Still Life with Flowers in a Wan-Li vase by Ambrosius Bosschaert is a classic example of the subtle yet evocative effect of Dutch still-life painting, as the meticulous brushstrokes reveal layers of meaning pertinent to the time. Bosschaert was a respectable floral painter and art dealer, whose work was usually done in oil on small copper plates. This particular work is done with a degree of perfection that seems staged and out of reach, possibly referring to the exorbitant price tag of this bouquet and Chinese vase. During this time, tulips sold for than most people’s annual income, and artists both celebrated and reproached this kind of transient luxury.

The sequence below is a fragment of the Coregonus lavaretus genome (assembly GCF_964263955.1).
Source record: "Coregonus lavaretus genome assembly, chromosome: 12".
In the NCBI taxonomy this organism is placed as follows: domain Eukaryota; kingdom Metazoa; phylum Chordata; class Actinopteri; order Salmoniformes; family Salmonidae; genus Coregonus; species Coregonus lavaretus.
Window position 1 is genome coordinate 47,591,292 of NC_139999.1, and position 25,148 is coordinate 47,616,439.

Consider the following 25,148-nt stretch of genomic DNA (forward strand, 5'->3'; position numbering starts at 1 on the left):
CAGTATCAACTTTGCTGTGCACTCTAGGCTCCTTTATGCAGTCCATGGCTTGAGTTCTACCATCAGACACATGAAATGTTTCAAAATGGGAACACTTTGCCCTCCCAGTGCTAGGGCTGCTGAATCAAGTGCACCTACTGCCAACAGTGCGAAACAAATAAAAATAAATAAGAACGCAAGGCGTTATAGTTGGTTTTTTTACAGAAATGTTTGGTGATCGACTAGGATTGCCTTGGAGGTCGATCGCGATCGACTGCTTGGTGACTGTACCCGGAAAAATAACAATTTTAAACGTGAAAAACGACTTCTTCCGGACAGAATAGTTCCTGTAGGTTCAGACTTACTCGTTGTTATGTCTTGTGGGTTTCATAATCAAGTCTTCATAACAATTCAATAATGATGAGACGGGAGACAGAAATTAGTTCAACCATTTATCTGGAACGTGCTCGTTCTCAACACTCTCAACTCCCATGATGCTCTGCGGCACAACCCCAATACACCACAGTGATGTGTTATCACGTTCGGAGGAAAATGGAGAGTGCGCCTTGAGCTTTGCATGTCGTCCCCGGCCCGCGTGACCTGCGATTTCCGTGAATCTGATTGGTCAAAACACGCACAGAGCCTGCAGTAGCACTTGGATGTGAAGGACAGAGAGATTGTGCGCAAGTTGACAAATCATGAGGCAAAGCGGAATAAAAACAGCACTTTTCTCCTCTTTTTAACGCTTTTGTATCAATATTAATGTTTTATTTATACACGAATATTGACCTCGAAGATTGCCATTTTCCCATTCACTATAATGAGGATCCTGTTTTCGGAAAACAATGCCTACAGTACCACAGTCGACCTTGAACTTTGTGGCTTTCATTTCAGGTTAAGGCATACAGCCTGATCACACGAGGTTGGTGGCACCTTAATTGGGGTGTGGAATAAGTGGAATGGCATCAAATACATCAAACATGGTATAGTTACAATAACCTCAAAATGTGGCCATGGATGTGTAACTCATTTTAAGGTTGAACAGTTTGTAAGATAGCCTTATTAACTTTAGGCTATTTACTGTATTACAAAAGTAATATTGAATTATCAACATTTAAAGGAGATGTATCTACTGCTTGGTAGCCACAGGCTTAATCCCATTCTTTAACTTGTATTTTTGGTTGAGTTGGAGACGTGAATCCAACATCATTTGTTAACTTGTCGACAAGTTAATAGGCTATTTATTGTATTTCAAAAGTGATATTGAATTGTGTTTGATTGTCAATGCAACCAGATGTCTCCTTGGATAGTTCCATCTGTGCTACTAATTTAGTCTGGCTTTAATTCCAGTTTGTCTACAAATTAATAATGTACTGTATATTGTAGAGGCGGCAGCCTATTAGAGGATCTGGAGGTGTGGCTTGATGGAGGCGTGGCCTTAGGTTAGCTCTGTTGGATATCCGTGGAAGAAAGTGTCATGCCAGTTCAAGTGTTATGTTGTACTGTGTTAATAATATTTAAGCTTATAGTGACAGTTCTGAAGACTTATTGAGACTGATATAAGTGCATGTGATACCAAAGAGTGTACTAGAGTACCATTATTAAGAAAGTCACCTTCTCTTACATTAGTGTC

The tulip craze was as ephemeral as the flower itself, and perhaps paintings such as Still Life with Flowers by Hans Bollognier serve as a reminder us of the price of such extravagance. The whole structure of the bouquet, as the vase overflows with the most expensive flowers only to be surrounded by tiny creatures symbolizing decay, seems to mirror the decline of the trade itself. These vanitas paintings could include more direct elements such as skulls, or simply a drooping flower, but they all had a poignant message behind seemingly quiet arrangements.
Armchair, 3rd quarter 17th c. Walnut, upholstered with tapestry • Tulip photo by Katrina • Flower pyramid ca. 1690–1720, by unknown artist